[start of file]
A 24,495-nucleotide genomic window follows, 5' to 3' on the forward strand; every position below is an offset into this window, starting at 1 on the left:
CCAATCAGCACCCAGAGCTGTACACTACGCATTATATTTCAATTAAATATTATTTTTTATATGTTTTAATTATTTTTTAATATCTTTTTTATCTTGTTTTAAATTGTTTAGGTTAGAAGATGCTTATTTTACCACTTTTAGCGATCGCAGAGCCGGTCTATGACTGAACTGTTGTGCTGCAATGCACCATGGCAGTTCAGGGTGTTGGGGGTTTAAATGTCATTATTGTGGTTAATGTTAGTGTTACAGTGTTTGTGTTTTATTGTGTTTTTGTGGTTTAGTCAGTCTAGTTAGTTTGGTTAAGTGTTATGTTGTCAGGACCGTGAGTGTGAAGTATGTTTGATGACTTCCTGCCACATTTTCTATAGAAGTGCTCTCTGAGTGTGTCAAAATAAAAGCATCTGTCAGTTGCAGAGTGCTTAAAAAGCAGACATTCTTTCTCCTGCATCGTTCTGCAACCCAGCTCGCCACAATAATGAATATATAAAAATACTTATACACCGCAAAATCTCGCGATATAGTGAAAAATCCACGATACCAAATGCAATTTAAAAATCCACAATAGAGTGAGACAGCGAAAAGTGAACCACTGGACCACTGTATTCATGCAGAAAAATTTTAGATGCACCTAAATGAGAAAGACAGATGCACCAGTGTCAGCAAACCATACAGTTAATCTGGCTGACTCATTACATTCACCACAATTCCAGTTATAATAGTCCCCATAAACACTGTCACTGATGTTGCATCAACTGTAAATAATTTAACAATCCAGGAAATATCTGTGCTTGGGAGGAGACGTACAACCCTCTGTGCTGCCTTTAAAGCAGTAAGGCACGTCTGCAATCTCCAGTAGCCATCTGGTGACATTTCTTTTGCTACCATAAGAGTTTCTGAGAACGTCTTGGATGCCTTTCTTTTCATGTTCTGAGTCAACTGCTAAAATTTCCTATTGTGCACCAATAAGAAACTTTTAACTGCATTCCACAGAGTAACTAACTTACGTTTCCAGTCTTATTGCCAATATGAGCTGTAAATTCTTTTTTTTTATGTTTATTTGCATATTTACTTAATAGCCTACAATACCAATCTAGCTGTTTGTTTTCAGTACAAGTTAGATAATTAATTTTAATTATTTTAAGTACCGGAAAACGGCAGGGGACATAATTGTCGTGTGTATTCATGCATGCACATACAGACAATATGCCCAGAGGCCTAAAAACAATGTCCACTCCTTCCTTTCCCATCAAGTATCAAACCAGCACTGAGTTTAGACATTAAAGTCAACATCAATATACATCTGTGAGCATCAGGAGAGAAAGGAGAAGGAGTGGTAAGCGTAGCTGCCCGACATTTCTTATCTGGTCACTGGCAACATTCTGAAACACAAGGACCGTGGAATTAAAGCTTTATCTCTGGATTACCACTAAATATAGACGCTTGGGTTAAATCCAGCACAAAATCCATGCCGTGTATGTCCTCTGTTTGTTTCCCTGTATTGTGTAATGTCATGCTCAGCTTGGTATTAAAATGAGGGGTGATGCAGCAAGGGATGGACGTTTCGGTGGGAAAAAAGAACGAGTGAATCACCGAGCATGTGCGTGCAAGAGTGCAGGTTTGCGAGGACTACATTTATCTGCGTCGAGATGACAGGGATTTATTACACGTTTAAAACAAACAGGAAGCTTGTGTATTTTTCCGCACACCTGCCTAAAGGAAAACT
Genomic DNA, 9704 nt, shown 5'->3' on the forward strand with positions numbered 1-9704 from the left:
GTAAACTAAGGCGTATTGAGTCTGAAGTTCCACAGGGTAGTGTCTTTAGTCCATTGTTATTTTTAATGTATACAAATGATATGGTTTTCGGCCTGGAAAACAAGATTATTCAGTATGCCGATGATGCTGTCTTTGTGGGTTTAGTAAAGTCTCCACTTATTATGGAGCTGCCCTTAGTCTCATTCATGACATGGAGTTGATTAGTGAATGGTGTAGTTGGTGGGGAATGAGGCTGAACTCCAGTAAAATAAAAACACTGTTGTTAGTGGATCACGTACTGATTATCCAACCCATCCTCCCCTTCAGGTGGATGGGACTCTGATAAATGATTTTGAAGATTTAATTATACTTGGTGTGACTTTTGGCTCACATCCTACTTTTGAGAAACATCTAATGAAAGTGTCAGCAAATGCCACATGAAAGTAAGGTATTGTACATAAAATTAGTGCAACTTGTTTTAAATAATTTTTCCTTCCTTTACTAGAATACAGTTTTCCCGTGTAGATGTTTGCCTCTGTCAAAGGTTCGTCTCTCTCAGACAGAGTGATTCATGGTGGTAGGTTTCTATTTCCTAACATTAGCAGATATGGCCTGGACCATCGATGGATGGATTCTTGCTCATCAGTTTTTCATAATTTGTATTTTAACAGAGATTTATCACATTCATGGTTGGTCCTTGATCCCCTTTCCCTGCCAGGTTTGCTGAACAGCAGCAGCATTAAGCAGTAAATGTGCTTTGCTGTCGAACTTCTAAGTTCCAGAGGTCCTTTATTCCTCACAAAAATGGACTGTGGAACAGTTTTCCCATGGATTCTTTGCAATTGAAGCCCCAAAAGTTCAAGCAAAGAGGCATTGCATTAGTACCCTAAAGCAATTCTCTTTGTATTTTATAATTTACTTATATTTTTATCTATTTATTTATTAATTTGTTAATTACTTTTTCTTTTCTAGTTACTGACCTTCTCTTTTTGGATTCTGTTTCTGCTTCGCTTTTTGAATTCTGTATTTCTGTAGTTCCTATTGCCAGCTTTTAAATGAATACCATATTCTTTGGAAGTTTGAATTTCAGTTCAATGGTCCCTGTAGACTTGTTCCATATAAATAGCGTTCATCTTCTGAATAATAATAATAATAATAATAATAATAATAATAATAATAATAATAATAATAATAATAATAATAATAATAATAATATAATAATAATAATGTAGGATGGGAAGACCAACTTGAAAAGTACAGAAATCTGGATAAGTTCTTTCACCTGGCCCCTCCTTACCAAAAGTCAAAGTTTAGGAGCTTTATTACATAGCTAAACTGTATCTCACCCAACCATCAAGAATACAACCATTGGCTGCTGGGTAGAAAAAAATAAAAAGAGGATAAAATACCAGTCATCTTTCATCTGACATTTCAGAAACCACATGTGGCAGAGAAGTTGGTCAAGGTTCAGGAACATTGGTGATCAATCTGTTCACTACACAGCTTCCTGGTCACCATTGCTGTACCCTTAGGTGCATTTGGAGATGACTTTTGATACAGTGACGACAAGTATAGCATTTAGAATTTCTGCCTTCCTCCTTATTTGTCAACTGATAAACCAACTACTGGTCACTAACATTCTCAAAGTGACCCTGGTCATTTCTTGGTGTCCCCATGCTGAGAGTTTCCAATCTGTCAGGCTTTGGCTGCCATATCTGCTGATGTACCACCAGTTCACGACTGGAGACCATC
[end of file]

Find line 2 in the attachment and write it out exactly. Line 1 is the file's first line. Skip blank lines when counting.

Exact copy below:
CCAATCAGCACCCAGAGCTGTACACTACGCATTATATTTCAATTAAATATTATTTTTTATATGTTTTAATTATTTTTTAATATCTTTTTTATCTTGTTTTAAATTGTTTAGGTTAGAAGATGCTTATTTTACCACTTTTAGCGATCGCAGAGCCGGTCTATGACTGAACTGTTGTGCTGCAATGCACCATGGCAGTTCAGGGTGTTGGGGGTTTAAATGTCATTATTGTGGTTAATGTTAGTGTTACAGTGTTTGTGTTTTATTGTGTTTTTGTGGTTTAGTCAGTCTAGTTAGTTTGGTTAAGTGTTATGTTGTCAGGACCGTGAGTGTGAAGTATGTTTGATGACTTCCTGCCACATTTTCTATAGAAGTGCTCTCTGAGTGTGTCAAAATAAAAGCATCTGTCAGTTGCAGAGTGCTTAAAAAGCAGACATTCTTTCTCCTGCATCGTTCTGCAACCCAGCTCGCCACAATAATGAATATATAAAAATACTTATACACCGCAAAATCTCGCGATATAGTGAAAAATCCACGATACCAAATGCAATTTAAAAATCCACAATAGAGTGAGACAGCGAAAAGTGAACCACTGGACCACTGTATTCATGCAGAAAAATTTTAGATGCACCTAAATGAGAAAGACAGATGCACCAGTGTCAGCAAACCATACAGTTAATCTGGCTGACTCATTACATTCACCACAATTCCAGTTATAATAGTCCCCATAAACACTGTCACTGATGTTGCATCAACTGTAAATAATTTAACAATCCAGGAAATATCTGTGCTTGGGAGGAGACGTACAACCCTCTGTGCTGCCTTTAAAGCAGTAAGGCACGTCTGCAATCTCCAGTAGCCATCTGGTGACATTTCTTTTGCTACCATAAGAGTTTCTGAGAACGTCTTGGATGCCTTTCTTTTCATGTTCTGAGTCAACTGCTAAAATTTCCTATTGTGCACCAATAAGAAACTTTTAACTGCATTCCACAGAGTAACTAACTTACGTTTCCAGTCTTATTGCCAATATGAGCTGTAAATTCTTTTTTTTTATGTTTATTTGCATATTTACTTAATAGCCTACAATACCAATCTAGCTGTTTGTTTTCAGTACAAGTTAGATAATTAATTTTAATTATTTTAAGTACCGGAAAACGGCAGGGGACATAATTGTCGTGTGTATTCATGCATGCACATACAGACAATATGCCCAGAGGCCTAAAAACAATGTCCACTCCTTCCTTTCCCATCAAGTATCAAACCAGCACTGAGTTTAGACATTAAAGTCAACATCAATATACATCTGTGAGCATCAGGAGAGAAAGGAGAAGGAGTGGTAAGCGTAGCTGCCCGACATTTCTTATCTGGTCACTGGCAACATTCTGAAACACAAGGACCGTGGAATTAAAGCTTTATCTCTGGATTACCACTAAATATAGACGCTTGGGTTAAATCCAGCACAAAATCCATGCCGTGTATGTCCTCTGTTTGTTTCCCTGTATTGTGTAATGTCATGCTCAGCTTGGTATTAAAATGAGGGGTGATGCAGCAAGGGATGGACGTTTCGGTGGGAAAAAAGAACGAGTGAATCACCGAGCATGTGCGTGCAAGAGTGCAGGTTTGCGAGGACTACATTTATCTGCGTCGAGATGACAGGGATTTATTACACGTTTAAAACAAACAGGAAGCTTGTGTATTTTTCCGCACACCTGCCTAAAGGAAAACT